Senate of Chile
|This article is outdated. (November 2010)|
|Senate of the Republic of Chile
Senado de la República de Chile
|54th National Congress|
Out of pact:
|November 17, 2013|
|Senate Chamber, National Congress Building, Valparaíso, Chile|
|This article is part of a series on the
politics and government of
According to the present Constitution of Chile, the Senate is composed of thirty-eight directly elected senators, chosen by universal popular suffrage vote in 19 senatorial circumscriptions. These serve eight-year terms, with half of them being replaced every fourth year. They must be eligible to vote, have completed secondary school, or its equivalent, and be at least 35 years old.
Abolition of the unelected
Amendments to the Constitution, approved by a joint session of Congress on August 16, 2005, eliminated non-directly elected senators from March 11, 2006, the day 20 newly elected senators were sworn in, leaving the total number of senators at 38, all directly elected. Previously, according to the Constitution of 1980, "designated" or "institutional" senators were appointed to the chamber. Two former heads of state, Eduardo Frei Ruiz-Tagle and Augusto Pinochet, were installed as senators for life. Pinochet later resigned from this position and Frei lost his seat in the 2005 reform. However, Frei remained in the Senate by winning an elective seat.
The Senate of Chile was created in 1812 to support the formulations of policies of the Government Junta. Since then it has undergone several constitutional reorganizations that have altered the scope of its constitutional powers, its composition and the generation of its members.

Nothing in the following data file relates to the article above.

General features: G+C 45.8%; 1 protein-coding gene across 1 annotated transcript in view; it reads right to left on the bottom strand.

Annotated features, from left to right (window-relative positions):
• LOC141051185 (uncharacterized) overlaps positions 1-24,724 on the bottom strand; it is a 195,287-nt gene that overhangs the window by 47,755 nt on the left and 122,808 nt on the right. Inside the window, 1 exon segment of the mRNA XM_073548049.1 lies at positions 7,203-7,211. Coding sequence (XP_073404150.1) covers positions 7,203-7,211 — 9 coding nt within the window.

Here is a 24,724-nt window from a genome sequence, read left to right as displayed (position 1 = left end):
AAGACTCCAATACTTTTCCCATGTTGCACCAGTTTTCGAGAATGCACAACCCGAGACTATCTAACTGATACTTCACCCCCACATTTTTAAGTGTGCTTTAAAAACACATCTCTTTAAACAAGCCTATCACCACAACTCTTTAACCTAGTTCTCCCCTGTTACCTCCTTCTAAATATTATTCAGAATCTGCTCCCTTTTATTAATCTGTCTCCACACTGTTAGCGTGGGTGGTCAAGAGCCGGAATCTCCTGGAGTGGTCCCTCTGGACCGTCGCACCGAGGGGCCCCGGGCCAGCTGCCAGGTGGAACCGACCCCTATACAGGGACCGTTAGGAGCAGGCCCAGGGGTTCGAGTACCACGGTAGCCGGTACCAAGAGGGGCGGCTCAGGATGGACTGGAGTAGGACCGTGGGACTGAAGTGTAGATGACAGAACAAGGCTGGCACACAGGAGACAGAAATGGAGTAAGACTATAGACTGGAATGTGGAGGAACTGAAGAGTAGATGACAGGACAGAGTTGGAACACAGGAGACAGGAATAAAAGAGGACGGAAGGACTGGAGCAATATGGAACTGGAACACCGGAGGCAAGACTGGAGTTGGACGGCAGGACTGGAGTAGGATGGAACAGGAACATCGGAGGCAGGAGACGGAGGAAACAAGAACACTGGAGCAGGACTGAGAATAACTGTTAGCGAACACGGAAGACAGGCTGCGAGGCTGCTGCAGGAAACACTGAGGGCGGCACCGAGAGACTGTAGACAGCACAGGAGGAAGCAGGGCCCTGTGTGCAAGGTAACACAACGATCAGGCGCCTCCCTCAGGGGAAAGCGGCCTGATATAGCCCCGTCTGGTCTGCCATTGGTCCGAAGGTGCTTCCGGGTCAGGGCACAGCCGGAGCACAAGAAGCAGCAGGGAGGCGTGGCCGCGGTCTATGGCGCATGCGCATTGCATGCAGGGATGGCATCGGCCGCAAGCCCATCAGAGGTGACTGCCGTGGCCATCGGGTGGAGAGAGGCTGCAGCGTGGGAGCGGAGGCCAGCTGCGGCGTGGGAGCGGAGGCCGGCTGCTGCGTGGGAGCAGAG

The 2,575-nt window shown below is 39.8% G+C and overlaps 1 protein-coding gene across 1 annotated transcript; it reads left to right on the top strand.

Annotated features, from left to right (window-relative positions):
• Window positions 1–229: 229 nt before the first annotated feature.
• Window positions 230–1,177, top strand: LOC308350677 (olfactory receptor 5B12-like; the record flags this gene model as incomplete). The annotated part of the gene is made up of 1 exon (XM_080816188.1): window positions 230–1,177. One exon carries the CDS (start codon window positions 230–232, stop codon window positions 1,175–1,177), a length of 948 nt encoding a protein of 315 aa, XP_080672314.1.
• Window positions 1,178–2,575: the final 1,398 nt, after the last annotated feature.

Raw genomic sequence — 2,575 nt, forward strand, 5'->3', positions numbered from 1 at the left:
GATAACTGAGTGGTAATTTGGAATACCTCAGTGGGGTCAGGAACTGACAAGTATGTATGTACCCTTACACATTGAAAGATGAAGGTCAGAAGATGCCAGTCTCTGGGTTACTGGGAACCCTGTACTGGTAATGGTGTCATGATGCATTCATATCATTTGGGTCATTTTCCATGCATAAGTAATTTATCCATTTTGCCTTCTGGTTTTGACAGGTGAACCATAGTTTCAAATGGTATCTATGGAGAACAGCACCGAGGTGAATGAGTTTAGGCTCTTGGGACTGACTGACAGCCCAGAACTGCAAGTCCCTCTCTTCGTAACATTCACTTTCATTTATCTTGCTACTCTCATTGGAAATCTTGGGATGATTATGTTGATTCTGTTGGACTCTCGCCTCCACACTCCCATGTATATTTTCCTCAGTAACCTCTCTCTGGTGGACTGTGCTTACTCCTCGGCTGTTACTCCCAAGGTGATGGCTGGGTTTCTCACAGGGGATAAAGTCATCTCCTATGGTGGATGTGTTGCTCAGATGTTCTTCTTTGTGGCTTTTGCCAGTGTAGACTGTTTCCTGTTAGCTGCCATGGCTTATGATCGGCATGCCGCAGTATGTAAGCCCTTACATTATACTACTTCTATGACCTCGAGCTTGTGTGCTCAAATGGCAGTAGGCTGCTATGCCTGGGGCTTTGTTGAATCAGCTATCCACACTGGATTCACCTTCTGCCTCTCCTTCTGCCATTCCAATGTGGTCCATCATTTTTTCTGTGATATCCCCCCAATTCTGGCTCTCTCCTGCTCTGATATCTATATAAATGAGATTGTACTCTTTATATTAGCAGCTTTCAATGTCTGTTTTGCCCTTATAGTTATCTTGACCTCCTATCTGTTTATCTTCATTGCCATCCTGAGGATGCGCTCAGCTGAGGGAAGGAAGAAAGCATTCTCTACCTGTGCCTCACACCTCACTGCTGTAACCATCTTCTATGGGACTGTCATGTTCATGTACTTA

Created by Article 7 of the Provisional Constitutional Manual of 1812. It was composed of seven titular members (one for each province) and three alternate members and was supposed to serve as a counterbalance to the executive power of the Government Junta. The senators were directly nominated by the provinces in agreement with the central government. It functioned from November, 1812 to January, 1814, when it was reorganized to better respond to the problems caused by the successive military defeats at the hands of the advancing Spanish Army.
Created by Article 13 of the Provisional Government Manual of 1814. As its predecessor, it was composed of seven titular members (only) nominated by the provinces in lists of three from which they were selected by the Supreme Director. It functioned from March to July, 1814, when the Spanish Army captured Santiago, putting an end to the Patria Vieja government.
First conservative senate
Created by Title III of the Constitution of 1818. It was composed of five titular members and five alternate members selected directly by the Supreme Director. It was supposed to function only when the lower house was not in function or could not meet, and had the power to enact "provisory rules" that had the same effect as laws (hence the "conservative" moniker, because it "conserved" the power.) It functioned from October, 1818 to May, 1822.
Senate composition from March 11, 2006 to March 11, 2010.
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